The Potluck

Minnesota paid leave program will require higher taxes than originally thought, actuary says

By: - October 31, 2023 3:38 pm

Supporters of paid family and medical leave rally in front of the House Chamber on May 2, 2023. Photo by Andrew VonBank/Minnesota House Info.

Minnesota employers and workers will have to pay about 18% more than originally thought for a new state-run paid family and medical leave program slated to start in 2026, according to a state-commissioned actuarial analysis.

Given the new analysis, the annual payroll tax on wages — 0.78% split between the employer and the worker in the first three years — would be $468 on $60,000 of taxable income, if the state takes up the actuary’s recommendation. In later years, the cost would be $493 based on a .83% tax. The prior estimate was $420 based on a 0.7% tax.

The program was a key Democratic victory at the Capitol this year, guaranteeing Minnesota workers 12 weeks of paid family leave and 12 weeks of paid medical leave per year — up to 18 weeks total. About 130,000 workers are projected to use the benefit each year at a cost of about $1.4 billion to bond with a newborn, recover from an illness or care for a loved one.

One of the law’s lead authors, Sen. Alice Mann, DFL-Edina, said the actuary’s report looks “great” and that the projected cost increase isn’t significant.

“It’s right in line with what we were thinking, and I’m not surprised by anything in there,” Mann said of the report.

Republicans, meanwhile, said the actuary’s report vindicated their opposition to the law and their warnings of soaring costs.

“The Democrats ‘un-paid’ leave plan is more expensive than expected before it’s even been implemented,” Senate Minority Leader Mark Johnson, R-East Grand Forks, said in a statement. “This one-size-fits-all approach is costly to employers, employees, and taxpayers.”

The analysis, conducted by Milliman, is based on a slew of informed assumptions about future demand for benefits and job growth in the state; the actual costs of the program “will almost certainly differ,” according to the actuary’s report.

A spokesperson for the Minnesota Department of Employment and Economic Development, which will administer the program, said the actuary’s report is very similar to previous projections and noted the funding requirements are far below the 1.2% cap on payroll taxes in the law.

Under the Minnesota law, employers must fund at least half of the cost of the tax on wages but may opt-out of the state program as long as they offer equal or greater benefits.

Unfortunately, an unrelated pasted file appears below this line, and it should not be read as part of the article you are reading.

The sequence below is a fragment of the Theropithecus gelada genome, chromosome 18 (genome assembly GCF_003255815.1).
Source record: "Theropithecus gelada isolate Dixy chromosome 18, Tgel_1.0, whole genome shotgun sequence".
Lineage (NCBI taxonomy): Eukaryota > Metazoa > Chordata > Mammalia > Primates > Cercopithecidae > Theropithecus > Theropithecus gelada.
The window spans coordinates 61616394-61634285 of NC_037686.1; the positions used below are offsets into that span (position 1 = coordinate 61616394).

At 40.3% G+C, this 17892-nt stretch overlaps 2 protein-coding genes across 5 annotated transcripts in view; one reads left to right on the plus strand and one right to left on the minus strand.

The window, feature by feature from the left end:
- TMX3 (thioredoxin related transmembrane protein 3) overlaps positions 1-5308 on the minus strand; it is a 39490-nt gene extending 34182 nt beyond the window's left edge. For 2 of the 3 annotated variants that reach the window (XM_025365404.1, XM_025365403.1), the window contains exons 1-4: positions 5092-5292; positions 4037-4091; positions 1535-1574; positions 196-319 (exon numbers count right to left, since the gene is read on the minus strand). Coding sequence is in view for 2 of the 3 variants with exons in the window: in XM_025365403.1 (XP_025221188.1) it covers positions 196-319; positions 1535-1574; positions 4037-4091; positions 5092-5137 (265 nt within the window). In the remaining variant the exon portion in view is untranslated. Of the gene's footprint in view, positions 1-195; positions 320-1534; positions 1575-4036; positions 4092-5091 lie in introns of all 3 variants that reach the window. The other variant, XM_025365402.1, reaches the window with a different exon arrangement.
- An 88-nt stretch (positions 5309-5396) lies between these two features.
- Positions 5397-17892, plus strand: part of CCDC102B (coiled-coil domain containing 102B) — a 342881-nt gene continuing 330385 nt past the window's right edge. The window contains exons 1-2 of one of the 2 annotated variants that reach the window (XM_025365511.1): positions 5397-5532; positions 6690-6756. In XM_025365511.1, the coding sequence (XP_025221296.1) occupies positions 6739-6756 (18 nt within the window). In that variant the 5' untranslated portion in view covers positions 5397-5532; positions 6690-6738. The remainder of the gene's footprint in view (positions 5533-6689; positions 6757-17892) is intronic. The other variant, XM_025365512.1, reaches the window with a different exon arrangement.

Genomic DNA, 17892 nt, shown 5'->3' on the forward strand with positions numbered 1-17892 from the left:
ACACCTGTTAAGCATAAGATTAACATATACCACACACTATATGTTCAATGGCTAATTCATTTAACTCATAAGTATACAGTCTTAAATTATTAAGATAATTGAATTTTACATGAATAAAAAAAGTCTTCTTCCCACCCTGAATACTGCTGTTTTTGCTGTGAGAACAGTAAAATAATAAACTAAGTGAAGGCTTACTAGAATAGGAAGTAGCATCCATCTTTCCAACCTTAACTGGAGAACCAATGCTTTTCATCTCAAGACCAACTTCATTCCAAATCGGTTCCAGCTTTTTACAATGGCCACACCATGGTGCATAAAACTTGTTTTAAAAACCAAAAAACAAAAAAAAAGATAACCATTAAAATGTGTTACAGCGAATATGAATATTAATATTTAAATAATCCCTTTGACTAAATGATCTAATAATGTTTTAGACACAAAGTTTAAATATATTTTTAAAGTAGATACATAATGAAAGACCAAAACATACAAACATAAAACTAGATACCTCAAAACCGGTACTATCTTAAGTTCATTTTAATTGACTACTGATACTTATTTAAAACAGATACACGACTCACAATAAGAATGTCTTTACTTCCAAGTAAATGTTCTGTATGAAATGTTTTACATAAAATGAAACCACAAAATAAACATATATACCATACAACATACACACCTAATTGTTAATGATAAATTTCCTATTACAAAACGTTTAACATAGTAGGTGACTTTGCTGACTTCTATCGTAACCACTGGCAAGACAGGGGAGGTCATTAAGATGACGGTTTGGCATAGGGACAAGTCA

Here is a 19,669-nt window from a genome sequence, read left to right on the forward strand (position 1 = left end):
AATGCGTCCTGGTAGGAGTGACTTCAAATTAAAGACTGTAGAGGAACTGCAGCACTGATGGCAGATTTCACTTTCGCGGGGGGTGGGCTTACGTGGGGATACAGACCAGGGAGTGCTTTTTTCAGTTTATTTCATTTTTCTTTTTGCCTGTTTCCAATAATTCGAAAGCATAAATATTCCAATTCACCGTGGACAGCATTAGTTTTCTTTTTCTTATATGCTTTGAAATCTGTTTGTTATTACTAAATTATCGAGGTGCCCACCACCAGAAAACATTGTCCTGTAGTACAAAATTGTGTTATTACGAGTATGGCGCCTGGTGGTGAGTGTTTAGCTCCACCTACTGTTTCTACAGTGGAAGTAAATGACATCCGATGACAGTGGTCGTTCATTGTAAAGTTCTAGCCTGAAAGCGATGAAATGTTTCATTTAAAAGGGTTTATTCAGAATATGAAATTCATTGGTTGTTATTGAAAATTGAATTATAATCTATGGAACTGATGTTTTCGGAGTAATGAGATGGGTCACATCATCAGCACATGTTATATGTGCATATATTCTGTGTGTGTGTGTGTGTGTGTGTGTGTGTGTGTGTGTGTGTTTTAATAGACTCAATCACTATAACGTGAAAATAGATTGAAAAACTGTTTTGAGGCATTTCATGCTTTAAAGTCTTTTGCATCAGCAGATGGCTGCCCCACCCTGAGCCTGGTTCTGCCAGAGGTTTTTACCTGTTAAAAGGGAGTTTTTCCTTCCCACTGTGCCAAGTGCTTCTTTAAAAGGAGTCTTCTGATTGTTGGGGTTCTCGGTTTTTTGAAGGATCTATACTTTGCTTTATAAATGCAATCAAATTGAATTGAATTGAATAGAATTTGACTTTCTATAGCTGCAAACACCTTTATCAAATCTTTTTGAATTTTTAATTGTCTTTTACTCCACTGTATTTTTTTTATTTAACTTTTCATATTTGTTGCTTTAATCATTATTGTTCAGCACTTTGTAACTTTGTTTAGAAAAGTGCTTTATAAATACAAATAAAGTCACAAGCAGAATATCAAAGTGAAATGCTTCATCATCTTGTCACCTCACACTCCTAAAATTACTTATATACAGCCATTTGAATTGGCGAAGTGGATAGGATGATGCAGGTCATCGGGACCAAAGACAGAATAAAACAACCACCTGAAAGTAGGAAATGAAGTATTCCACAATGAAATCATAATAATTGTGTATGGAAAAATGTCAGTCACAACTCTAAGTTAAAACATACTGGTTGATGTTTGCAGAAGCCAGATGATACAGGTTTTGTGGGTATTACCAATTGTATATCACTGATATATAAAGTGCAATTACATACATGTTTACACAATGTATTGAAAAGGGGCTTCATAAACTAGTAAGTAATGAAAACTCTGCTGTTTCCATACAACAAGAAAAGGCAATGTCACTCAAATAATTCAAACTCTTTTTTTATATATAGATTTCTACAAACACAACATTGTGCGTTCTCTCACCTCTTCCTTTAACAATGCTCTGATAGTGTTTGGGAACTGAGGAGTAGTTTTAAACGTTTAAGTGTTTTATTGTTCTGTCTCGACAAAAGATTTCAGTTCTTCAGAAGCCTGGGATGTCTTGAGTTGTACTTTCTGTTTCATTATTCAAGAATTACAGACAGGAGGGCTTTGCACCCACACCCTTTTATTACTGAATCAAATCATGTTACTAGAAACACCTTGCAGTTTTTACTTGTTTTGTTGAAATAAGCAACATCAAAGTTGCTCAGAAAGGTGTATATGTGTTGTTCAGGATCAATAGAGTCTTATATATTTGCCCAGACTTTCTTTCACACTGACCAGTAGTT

The state also kicked in $128 million in start-up costs and $668 million in seed funding so that employees can access benefits as soon as they begin paying taxes for them.

The paid family and medical leave program will bring Minnesota in line with 11 other states and all high-wealth nations in ensuring workers have paid time off.

Washington state, which served as a model for the Minnesota law, launched with a much lower payroll tax of 0.4% and ran up a $8.7 million deficit. Since launching the program in 2020, Washington has raised payroll taxes to 0.8%.

The Minnesota law instructs DEED to adjust tax rates using a formula based on the previous year’s costs to ensure it’s adequately funded. That formula leads to large swings in the payroll tax from 0.7% in the first year to 0.92% in the second to 0.78% in the third year, according to the actuary’s projections.

Republicans pointed out that would mean a 31% increase in taxes from the first year to the second under the state formula.

The actuary recommends DEED instead tax workers and employers 0.78% in the first three years and 0.83% in subsequent years in order to provide a smoother pattern for businesses and workers.

A spokesperson for DEED said the agency was reviewing the actuary’s recommendations.

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Max Nesterak
Max Nesterak

Max Nesterak is the deputy editor of the Reformer and reports on labor and housing. Previously, he was an associate producer for Minnesota Public Radio after a stint at NPR. He also co-founded the Behavioral Scientist and was a Fulbright Scholar to Berlin, Germany.